PSNC describes the work as vital to ensure that “any additional costs associated with the use of EPS can be assessed and then considered in future funding negotiations”. The survey is part of a larger piece of work that was agreed with NHSE as part of the 2015/16 contractual framework funding settlement. This study, which began in January, is assessing the costs and benefits of the system, involving 200 randomly selected pharmacies. It will particularly examine:
Top of PSNC’s recent set of service development proposals made to the DH was a large-scale transfer from repeat prescribing to electronic repeat dispensing (e-RD). And that e-RD should become the default prescribing option where the prescriber wishes to prescribe on a long-term basis.
The biggest factor slowing down the uptake of e-RD has been the lack of GP engagement with the service, says Alastair Buxton, PSNC’s director of NHS services. GP practices need to go live with an EPS Release 2 compliant system to be able to use the e-RD facility. Only 77 per cent of practices are currently live, but HSCIC is working to make sure the rest are live by the end of the year.
“Technical barriers are not an issue for the majority of GP practices, but use of the e-RD service requires initial investment of time by GP practices and a behaviour change by prescribers. Greater use of e-RD has been a key target for NHS England for some time due to the benefits it brings to patients and GP practices. We do, however, believe that engagement of GP practices with the service will realistically require some direction or incentive from NHS England,” Buxton says.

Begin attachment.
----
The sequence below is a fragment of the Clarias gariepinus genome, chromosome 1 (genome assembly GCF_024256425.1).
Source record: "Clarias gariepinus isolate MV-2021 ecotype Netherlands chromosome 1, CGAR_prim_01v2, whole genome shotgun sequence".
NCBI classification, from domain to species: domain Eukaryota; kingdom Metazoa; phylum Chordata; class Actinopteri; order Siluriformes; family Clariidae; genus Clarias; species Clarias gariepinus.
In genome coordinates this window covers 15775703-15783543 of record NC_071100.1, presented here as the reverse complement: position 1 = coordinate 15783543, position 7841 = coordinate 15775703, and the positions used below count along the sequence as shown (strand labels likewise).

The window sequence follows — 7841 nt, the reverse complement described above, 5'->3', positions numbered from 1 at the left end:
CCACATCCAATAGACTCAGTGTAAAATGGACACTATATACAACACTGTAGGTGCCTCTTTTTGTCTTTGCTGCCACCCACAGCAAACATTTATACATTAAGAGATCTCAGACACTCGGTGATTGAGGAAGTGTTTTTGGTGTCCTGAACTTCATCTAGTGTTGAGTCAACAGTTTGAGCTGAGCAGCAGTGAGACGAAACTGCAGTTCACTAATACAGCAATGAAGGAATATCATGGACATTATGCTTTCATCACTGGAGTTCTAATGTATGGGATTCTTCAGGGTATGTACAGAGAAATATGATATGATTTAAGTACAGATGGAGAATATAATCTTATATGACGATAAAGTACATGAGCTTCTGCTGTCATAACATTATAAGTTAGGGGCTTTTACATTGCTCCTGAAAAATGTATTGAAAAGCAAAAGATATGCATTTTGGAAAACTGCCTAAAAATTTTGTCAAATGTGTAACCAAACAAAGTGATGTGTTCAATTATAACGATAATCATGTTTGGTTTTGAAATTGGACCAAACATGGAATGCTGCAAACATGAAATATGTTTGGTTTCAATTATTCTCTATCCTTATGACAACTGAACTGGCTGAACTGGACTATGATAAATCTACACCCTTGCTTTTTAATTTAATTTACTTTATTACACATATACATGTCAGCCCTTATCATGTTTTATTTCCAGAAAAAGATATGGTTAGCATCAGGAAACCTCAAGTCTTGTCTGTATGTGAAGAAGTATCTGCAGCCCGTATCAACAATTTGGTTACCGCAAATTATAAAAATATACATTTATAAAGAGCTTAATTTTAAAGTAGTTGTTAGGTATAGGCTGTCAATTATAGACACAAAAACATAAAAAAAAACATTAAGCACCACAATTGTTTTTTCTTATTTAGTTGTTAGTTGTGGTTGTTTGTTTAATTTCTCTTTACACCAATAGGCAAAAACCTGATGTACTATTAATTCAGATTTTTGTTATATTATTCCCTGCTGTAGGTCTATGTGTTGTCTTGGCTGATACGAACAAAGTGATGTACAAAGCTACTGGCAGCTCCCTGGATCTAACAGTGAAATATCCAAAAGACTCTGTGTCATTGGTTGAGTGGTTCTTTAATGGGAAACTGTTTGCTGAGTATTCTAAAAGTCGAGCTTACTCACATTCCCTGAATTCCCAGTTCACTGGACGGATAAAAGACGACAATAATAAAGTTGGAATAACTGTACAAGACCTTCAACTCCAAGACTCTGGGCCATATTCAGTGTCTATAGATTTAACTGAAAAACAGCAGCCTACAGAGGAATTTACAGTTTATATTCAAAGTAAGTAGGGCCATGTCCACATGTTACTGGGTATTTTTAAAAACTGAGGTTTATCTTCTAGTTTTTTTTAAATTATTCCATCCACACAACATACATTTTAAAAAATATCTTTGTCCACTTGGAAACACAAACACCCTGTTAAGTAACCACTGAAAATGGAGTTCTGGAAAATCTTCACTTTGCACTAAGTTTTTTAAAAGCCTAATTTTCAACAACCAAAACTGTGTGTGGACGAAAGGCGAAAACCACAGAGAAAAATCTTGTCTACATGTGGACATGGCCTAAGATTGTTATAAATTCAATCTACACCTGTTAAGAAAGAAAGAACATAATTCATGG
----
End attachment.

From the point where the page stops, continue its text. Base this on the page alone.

The SCR roll-out is expected to be complete by spring 2017.
The EU Falsified Medicines Directive (FMD) will apply across Europe from February 2019, requiring measures in place to prevent counterfeit medicines entering the supply chain. These include a 2D barcode on medicines that can be used to verify the product in the pharmacy before dispensing.
The directive requires verification to take place at the time the medicine is supplied to the patient, and this will also inform the pharmacist if the product is out-of-date, recalled or withdrawn from the supply chain. Wholesalers must also have a system in place to check medicines using a risk-based approach.
The scale of the challenge is considerable. Over 6,000 pharmaceutical manufacturers must serialise and add tamperproofing to roughly 10 billion packs of prescription medicines that are dispensed every year across Europe. Costs for community pharmacy are likely to be significant, mainly in terms of staff time involved in scanning and checking tamper evident seals.
The NPA has worked with AIMp and the CCA to establish a community pharmacy working group on FMD implementation. This group aims to limit the bureaucratic demands and enhance any opportunities for pharmacy that exist within this legislation. It will consider how costs can be managed and seek to put in place measures to prevent inappropriate use of commercially sensitive data extracted from the verification process.
The group is engaged with the DH and MHRA, liaises closely with Pharmacy Voice and the PMR suppliers, and is seeking to work with PSNC, Community Pharmacy Scotland, Community Pharmacy Wales and Community Pharmacy Northern Ireland.
A huge amount of work is required to ensure that community pharmacy will be ready to meet its legal obligations by 2019, says NPA public affairs manager, Gareth Jones. Realistically, the sector probably only has a year to determine how this system should work in community pharmacy to allow time for the IT development and training that will be required, he says.
The NPA wants community pharmacy to be granted flexibility over where the authentication process takes place, helping to ensure that it does not slow down dispensing, and hopefully reducing the overall costs. It could, for example, be decided to authenticate medicines at the point where the stock is received in the pharmacy – something that has already been offered to the hospital pharmacy sector.